The state with high population growth, had always been underdeveloped and poorly governed, creating a large number of travellers using rail to travel across the country in search of jobs.
However, there are not enough trains to accommodate them, which is evident in the number of waitlisted passengers on any train operating to major cities such as Delhi, Mumbai and Chennai. The end result is that masses of migrants are forced to travel in cramped coaches without food and water in sweltering Indian summers.
To make matters more complex, passengers on trains originating from, arriving at, or passing through Bihar stations face significant delays. Train delays need urgent attention as being on-time has a definite value for every traveller.
The most appalling part is neglect for the rail passengers in the scheme of things. Sample this, Bihar was the last state to get its inaugural Vande Bharat train.
It is true that the state has started getting more budgetary allocation — the budgetary allocation of Rs 8,505 crore for FY 2023-24 is 7.5 times more as compared to earlier budgetary allocations of total Rs 1,132 crore between 2009 and 2014.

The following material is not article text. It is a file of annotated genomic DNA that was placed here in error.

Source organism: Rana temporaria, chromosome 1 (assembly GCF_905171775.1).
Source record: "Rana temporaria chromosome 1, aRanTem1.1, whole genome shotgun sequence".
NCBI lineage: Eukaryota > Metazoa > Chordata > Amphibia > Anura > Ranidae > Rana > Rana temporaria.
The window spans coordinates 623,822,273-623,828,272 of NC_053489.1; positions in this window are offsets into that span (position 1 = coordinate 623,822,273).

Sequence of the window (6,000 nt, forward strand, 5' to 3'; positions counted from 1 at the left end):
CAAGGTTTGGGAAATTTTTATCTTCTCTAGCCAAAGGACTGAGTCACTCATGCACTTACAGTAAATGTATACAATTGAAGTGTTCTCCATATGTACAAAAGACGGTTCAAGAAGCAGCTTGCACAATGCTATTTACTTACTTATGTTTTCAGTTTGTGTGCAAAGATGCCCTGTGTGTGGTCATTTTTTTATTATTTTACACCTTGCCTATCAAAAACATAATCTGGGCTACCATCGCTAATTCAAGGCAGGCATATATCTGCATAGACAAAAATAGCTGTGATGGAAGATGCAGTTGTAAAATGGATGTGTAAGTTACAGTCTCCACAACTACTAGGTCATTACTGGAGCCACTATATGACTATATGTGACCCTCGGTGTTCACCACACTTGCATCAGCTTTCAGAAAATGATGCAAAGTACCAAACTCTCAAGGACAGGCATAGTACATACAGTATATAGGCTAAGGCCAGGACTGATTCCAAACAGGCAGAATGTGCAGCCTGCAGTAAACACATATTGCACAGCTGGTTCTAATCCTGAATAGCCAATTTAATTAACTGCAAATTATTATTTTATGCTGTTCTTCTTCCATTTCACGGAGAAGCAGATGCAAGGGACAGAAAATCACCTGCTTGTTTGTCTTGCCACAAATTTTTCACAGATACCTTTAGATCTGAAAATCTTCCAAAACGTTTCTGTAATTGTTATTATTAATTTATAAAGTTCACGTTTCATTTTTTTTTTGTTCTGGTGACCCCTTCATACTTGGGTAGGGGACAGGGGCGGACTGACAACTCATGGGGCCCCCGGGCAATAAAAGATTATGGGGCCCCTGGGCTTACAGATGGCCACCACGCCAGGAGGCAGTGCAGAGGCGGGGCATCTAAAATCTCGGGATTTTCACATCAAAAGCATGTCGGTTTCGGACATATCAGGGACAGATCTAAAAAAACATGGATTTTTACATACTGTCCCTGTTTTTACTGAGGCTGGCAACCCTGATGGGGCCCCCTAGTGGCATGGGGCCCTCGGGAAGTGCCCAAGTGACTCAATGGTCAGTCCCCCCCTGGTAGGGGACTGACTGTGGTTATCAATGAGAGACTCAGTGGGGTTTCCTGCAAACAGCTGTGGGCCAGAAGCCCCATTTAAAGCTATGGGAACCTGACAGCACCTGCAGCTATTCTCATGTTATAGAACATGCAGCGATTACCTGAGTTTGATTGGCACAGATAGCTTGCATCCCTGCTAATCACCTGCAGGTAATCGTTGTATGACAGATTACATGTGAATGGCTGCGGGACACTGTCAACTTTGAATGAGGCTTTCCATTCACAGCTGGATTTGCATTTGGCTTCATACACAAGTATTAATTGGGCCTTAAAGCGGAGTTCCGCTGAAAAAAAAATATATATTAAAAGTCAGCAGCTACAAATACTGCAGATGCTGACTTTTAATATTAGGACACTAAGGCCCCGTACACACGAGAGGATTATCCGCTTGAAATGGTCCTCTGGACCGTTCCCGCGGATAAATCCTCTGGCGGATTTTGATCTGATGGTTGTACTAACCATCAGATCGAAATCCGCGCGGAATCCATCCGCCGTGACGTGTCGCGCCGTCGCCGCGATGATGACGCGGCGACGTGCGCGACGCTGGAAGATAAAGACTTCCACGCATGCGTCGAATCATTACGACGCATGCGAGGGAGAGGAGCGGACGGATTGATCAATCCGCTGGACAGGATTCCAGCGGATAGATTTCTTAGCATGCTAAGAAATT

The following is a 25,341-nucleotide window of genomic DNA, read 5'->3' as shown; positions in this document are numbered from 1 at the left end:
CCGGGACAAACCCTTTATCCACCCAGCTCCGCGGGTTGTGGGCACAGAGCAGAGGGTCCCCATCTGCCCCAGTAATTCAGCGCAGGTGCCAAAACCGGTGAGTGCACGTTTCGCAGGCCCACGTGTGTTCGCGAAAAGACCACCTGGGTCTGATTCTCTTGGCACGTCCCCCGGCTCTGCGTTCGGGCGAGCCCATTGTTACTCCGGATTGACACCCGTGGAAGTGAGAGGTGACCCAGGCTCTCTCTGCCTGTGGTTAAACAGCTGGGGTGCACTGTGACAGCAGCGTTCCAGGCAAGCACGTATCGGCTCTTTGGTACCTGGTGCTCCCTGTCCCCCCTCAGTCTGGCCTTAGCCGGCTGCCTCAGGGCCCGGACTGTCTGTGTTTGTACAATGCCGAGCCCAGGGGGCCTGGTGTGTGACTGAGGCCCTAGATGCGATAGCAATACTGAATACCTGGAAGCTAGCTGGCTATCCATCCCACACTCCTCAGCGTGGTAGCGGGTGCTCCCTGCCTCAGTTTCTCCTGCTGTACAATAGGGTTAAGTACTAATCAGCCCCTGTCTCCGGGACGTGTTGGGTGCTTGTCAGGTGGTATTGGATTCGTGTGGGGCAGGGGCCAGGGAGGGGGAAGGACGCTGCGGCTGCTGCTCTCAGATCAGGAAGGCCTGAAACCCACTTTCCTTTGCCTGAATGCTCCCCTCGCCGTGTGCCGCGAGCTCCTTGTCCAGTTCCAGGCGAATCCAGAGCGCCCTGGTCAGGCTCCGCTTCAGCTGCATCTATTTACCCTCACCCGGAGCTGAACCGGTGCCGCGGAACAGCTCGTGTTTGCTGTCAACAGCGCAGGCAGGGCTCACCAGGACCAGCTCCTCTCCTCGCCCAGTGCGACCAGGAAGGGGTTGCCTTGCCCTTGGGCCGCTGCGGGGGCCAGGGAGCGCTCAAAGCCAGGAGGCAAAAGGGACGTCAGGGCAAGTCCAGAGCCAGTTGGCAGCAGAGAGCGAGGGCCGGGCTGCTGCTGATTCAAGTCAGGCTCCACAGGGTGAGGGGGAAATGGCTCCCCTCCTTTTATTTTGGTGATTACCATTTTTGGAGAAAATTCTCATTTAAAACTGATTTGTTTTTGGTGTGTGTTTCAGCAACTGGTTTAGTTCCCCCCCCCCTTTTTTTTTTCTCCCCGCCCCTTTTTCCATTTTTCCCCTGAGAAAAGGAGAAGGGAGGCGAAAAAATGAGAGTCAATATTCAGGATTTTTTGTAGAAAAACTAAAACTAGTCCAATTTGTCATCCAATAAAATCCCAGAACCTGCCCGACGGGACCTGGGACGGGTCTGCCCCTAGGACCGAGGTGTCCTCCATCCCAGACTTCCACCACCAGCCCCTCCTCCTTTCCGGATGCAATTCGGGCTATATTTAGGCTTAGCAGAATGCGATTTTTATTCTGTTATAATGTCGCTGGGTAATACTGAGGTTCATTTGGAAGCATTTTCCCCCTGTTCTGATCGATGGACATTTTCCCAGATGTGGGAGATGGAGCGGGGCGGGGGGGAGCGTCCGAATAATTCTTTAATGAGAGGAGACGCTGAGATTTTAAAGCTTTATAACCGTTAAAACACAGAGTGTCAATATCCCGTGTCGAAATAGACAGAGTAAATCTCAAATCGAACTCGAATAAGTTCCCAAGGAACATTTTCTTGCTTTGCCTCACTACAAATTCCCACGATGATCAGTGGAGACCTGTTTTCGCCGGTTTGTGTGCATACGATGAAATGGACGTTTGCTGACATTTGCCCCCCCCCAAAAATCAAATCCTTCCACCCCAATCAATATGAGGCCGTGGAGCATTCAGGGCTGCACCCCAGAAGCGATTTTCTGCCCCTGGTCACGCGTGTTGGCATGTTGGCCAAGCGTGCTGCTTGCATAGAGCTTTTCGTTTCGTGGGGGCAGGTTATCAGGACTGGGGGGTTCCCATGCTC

However, the surprising part is things miraculously do not happen. For example, the Samastipur-Darbhanga doubling new line project which was sanctioned in 2015 is yet to be completed.
Though things have improved much for the better, a lot needs to be done. For the start, a strong Centre-state coordination is required to remove the major stumbling blocks, particularly, issues related to land acquisition. Further, it is time efforts are made to provide multiple avenues of comfortable travel for the local population as well as the inter-state migrant.
Infrastructure investments have a powerful multiplier effect. They enhance accessibility and facilitate trade, improve mobility, generate greater employment opportunities, and boost overall economic productivity. If India has to move forward, Bihar’s rightful place has to be secured in time and infrastructure, is a key cog in that wheel.